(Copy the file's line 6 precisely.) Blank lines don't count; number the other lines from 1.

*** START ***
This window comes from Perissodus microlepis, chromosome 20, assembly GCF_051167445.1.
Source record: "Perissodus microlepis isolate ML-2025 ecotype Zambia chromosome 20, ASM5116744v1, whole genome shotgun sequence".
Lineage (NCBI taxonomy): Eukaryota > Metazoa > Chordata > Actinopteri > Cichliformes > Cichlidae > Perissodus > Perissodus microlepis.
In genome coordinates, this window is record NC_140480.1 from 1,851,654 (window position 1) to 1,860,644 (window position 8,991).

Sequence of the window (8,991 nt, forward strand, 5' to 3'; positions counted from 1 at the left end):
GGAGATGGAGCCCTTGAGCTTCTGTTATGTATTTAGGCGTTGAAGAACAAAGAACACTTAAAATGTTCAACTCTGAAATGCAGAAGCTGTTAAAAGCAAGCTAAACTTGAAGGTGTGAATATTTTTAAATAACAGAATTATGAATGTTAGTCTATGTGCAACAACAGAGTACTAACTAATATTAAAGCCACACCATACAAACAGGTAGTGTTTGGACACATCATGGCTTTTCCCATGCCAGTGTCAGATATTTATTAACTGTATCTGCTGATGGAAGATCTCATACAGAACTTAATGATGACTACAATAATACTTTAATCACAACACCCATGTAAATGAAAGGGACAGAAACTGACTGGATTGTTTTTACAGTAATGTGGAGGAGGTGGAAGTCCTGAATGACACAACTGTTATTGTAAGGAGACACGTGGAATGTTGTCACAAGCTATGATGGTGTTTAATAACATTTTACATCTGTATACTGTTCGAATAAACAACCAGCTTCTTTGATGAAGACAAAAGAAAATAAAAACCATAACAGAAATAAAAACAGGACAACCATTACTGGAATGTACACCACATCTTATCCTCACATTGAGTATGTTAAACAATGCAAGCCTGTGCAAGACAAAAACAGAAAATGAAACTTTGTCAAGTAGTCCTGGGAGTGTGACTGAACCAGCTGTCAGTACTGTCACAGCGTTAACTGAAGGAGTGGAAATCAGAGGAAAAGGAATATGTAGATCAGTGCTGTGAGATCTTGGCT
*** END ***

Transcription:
GGAGATGGAGCCCTTGAGCTTCTGTTATGTATTTAGGCGTTGAAGAACAAAGAACACTTAAAATGTTCAACTCTGAAATGCAGAAGCTGTTAAAAGCAAGCTAAACTTGAAGGTGTGAATATTTTTAAATAACAGAATTATGAATGTTAGTCTATGTGCAACAACAGAGTACTAACTAATATTAAAGCCACACCATACAAACAGGTAGTGTTTGGACACATCATGGCTTTTCCCATGCCAGTGTCAGATATTTATTAACTGTATCTGCTGATGGAAGATCTCATACAGAACTTAATGATGACTACAATAATACTTTAATCACAACACCCATGTAAATGAAAGGGACAGAAACTGACTGGATTGTTTTTACAGTAATGTGGAGGAGGTGGAAGTCCTGAATGACACAACTGTTATTGTAAGGAGACACGTGGAATGTTGTCACAAGCTATGATGGTGTTTAATAACATTTTACATCTGTATACTGTTCGAATAAACAACCAGCTTCTTTGATGAAGACAAAAGAAAATAAAAACCATAACAGAAATAAAAACAGGACAACCATTACTGGAATGTACACCACATCTTATCCTCACATTGAGTATGTTAAACAATGCAAGCCTGTGCAAGACAAAAACAGAAAATGAAACTTTGTCAAGTAGTCCTGGGAGTGTGACTGAACCAGCTGTCAGTACTGTCACAGCGTTAACTGAAGGAGTGGAAATCAGAGGAAAAGGAATATGTAGATCAGTGCTGTGAGATCTTGGCT